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The best way to get rid of a hangover

Prevention might well be better than cure when it comes to drinking too much alcohol, but what if it's too late for that? We ask the experts exactly what happens to your body when you're hungover, offer practical steps to ease your symptoms and reveal how to stop history repeating itself.

Headache, nausea, anxiety, bottomless thirst, junk food cravings. Whole days lost to feeling awful.

In the UK, like so many countries, life, death and everything in-between are often observed with alcohol. So hangovers have become part of the culture.

We turn our hangovers into funny stories, invent crazy cures for them - egg drop soup, anyone? - and even celebrate them in song and in books.

Yet when it comes to your physical and emotional health, hangovers - and the drinking too much that precedes them - are no laughing matter.

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What causes a hangover?

The main cause of a hangover is ethanol - the pure alcohol in drinks. This toxic chemical that works as a diuretic, making you pee more and become dehydrated - one of the main causes of a hangover.

One 10 ml unit of alcohol contains 8 g of ethanol. The UK Chief Medical Officer advises that men and women should drink no more than 14 units a week, ideally spread evenly over three or more days.

In addition to a headache, nausea, tiredness and dehydration, hangovers can also leave people struggling to concentrate, feeling irritable and sensitive to light.

Binge drinking is even more harmful than regular alcohol intake since higher levels of alcohol are in the body at one time, leading to more toxicity.

There is also a higher level of acetaldehyde, a chemical made from alcohol during the breakdown process. Even more toxic than alcohol itself, acetaldehyde is responsible for many hangover symptoms.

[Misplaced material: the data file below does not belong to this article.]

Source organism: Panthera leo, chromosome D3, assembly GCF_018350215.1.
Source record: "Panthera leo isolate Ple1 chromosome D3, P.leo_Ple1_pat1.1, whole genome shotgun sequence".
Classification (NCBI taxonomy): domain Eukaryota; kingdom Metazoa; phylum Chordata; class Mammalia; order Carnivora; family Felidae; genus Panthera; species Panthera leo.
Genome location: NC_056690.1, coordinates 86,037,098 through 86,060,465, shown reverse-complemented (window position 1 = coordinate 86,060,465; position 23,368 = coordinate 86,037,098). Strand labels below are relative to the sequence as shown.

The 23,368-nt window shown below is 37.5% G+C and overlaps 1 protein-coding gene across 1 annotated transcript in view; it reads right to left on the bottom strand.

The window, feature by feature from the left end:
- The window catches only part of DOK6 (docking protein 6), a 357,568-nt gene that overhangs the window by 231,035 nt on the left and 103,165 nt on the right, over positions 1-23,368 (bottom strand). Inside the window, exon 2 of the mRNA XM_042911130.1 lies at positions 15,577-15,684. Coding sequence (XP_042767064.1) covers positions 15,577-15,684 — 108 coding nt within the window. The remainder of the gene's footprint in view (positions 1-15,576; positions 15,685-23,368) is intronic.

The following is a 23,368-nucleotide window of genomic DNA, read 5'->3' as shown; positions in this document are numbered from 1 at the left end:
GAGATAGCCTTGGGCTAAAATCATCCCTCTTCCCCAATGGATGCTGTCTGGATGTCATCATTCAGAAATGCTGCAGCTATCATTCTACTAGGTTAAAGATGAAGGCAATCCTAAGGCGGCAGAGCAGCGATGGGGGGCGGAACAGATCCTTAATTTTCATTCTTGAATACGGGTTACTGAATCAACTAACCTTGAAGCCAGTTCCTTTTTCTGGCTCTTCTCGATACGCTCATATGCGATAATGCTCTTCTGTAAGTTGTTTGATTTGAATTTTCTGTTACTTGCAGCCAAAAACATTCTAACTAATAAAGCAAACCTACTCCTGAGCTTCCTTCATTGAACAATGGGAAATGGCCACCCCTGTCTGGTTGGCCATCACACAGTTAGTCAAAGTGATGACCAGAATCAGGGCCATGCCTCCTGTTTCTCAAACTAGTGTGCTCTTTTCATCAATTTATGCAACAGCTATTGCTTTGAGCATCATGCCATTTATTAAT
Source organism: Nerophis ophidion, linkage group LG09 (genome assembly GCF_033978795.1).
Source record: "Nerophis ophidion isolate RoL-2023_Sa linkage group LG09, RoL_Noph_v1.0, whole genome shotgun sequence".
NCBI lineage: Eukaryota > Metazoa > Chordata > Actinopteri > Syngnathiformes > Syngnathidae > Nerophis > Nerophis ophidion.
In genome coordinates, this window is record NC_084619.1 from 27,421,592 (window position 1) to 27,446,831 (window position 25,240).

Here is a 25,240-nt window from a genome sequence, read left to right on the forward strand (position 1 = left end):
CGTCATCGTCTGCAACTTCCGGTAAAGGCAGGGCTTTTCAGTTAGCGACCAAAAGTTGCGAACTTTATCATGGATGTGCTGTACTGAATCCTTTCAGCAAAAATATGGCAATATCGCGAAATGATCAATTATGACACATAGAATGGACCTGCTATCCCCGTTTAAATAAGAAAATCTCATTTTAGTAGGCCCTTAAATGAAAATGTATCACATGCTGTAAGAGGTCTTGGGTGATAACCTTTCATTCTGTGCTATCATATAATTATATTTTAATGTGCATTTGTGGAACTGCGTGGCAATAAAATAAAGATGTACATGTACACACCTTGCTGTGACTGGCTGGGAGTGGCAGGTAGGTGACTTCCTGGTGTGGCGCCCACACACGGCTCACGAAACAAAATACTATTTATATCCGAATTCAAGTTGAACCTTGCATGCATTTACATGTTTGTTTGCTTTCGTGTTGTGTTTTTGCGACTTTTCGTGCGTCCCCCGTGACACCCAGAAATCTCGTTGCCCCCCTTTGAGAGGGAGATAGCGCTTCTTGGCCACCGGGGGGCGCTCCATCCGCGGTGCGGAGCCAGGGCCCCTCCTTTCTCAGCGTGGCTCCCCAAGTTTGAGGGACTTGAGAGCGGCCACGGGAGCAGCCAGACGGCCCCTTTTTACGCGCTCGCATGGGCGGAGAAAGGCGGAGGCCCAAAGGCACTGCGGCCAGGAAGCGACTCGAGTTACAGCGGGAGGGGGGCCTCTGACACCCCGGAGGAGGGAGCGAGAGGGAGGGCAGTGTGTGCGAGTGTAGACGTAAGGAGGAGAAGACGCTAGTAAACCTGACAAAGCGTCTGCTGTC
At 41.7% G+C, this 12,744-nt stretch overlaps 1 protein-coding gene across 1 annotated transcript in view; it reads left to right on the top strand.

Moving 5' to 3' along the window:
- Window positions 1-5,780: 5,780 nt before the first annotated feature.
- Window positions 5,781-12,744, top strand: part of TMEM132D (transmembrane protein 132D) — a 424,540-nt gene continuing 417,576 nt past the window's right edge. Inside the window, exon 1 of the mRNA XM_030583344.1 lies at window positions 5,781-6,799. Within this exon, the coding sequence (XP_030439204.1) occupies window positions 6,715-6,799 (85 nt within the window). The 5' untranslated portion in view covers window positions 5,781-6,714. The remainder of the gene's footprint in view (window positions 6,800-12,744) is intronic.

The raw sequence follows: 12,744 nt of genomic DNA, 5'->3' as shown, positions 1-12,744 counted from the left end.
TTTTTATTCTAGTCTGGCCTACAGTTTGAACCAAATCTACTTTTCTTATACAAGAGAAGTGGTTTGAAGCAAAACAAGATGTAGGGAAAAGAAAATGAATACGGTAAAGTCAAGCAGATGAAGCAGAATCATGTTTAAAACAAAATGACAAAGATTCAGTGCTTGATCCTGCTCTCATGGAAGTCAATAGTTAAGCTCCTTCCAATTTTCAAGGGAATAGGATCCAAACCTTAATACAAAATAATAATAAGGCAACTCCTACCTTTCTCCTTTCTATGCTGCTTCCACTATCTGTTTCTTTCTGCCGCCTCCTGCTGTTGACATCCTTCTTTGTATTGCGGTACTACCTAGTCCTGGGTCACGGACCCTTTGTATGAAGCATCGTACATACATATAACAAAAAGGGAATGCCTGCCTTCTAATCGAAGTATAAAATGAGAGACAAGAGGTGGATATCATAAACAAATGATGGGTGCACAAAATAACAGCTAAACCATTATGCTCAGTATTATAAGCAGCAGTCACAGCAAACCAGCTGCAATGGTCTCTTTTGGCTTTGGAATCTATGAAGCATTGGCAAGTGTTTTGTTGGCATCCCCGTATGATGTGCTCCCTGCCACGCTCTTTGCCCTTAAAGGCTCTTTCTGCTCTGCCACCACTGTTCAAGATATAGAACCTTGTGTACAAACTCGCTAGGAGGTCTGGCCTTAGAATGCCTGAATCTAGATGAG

As for the centuries-old debate as to which alcoholic drinks cause the worst hangovers, best avoid bourbon, rum and red wine as these all contain chemicals called congeners. These are by-products of fermentation, which cause toxic effects in their own right.

Top tips for the morning after

Prevention may be better than cure, but if you have over-indulged then there are ways to treat your hangover symptoms.

First of all, be aware of the hangover cure myths. It isn't a good idea to drink more alcohol the following morning - in fact it's best to avoid it completely for a few days to give your liver and brain a chance to recover. It's best to try to avoid painkillers as well; aspirin and ibuprofen can further irritate a tender tummy, and paracetamol can put a strain on your already overworked liver.

GP Dr Clare Morrison says: "The most important issue is hydration, so do drink some water or fresh fruit juice. You may also be short of essential vitamins and minerals. As well as a healthy breakfast with fruit, grains and protein, consider taking a multivitamin supplement. To replace potassium, bananas are a good source."

There is no evidence that the celebrity favourite IV vitamin drip will help you avoid or get over a hangover.